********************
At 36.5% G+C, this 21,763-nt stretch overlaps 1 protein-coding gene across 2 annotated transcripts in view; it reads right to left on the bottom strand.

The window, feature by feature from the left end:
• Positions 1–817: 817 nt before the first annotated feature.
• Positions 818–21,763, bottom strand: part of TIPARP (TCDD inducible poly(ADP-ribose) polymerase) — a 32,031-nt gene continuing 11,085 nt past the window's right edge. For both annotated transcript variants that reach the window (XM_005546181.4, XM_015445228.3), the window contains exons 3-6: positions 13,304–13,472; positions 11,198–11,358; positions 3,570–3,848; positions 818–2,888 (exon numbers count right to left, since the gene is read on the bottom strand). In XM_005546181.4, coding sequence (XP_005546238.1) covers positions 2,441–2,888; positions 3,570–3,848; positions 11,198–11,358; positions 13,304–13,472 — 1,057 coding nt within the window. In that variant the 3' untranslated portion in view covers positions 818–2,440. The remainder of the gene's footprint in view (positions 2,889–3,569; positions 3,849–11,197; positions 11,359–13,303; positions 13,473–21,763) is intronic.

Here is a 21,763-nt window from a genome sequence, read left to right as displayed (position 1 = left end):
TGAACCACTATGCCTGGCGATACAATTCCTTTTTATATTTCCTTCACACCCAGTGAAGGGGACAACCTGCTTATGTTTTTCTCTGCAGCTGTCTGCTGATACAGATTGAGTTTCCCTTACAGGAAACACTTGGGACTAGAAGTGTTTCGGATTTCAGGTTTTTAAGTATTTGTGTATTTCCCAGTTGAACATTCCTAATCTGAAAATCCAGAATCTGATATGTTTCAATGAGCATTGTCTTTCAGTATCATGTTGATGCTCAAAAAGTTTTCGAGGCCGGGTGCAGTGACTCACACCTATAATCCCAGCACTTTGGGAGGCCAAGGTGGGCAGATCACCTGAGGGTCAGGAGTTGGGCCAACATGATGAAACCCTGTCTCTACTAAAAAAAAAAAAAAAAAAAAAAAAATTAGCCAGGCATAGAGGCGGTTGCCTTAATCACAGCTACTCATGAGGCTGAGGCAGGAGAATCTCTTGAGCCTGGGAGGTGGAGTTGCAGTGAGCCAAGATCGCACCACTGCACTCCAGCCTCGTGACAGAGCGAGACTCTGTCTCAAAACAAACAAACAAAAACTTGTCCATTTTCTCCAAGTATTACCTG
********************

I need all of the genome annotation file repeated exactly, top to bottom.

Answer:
At 36.5% G+C, this 21,763-nt stretch overlaps 1 protein-coding gene across 2 annotated transcripts in view; it reads right to left on the bottom strand.

The window, feature by feature from the left end:
• Positions 1–817: 817 nt before the first annotated feature.
• Positions 818–21,763, bottom strand: part of TIPARP (TCDD inducible poly(ADP-ribose) polymerase) — a 32,031-nt gene continuing 11,085 nt past the window's right edge. For both annotated transcript variants that reach the window (XM_005546181.4, XM_015445228.3), the window contains exons 3-6: positions 13,304–13,472; positions 11,198–11,358; positions 3,570–3,848; positions 818–2,888 (exon numbers count right to left, since the gene is read on the bottom strand). In XM_005546181.4, coding sequence (XP_005546238.1) covers positions 2,441–2,888; positions 3,570–3,848; positions 11,198–11,358; positions 13,304–13,472 — 1,057 coding nt within the window. In that variant the 3' untranslated portion in view covers positions 818–2,440. The remainder of the gene's footprint in view (positions 2,889–3,569; positions 3,849–11,197; positions 11,359–13,303; positions 13,473–21,763) is intronic.

Here is a 21,763-nt window from a genome sequence, read left to right as displayed (position 1 = left end):
TGAACCACTATGCCTGGCGATACAATTCCTTTTTATATTTCCTTCACACCCAGTGAAGGGGACAACCTGCTTATGTTTTTCTCTGCAGCTGTCTGCTGATACAGATTGAGTTTCCCTTACAGGAAACACTTGGGACTAGAAGTGTTTCGGATTTCAGGTTTTTAAGTATTTGTGTATTTCCCAGTTGAACATTCCTAATCTGAAAATCCAGAATCTGATATGTTTCAATGAGCATTGTCTTTCAGTATCATGTTGATGCTCAAAAAGTTTTCGAGGCCGGGTGCAGTGACTCACACCTATAATCCCAGCACTTTGGGAGGCCAAGGTGGGCAGATCACCTGAGGGTCAGGAGTTGGGCCAACATGATGAAACCCTGTCTCTACTAAAAAAAAAAAAAAAAAAAAAAAAATTAGCCAGGCATAGAGGCGGTTGCCTTAATCACAGCTACTCATGAGGCTGAGGCAGGAGAATCTCTTGAGCCTGGGAGGTGGAGTTGCAGTGAGCCAAGATCGCACCACTGCACTCCAGCCTCGTGACAGAGCGAGACTCTGTCTCAAAACAAACAAACAAAAACTTGTCCATTTTCTCCAAGTATTACCTG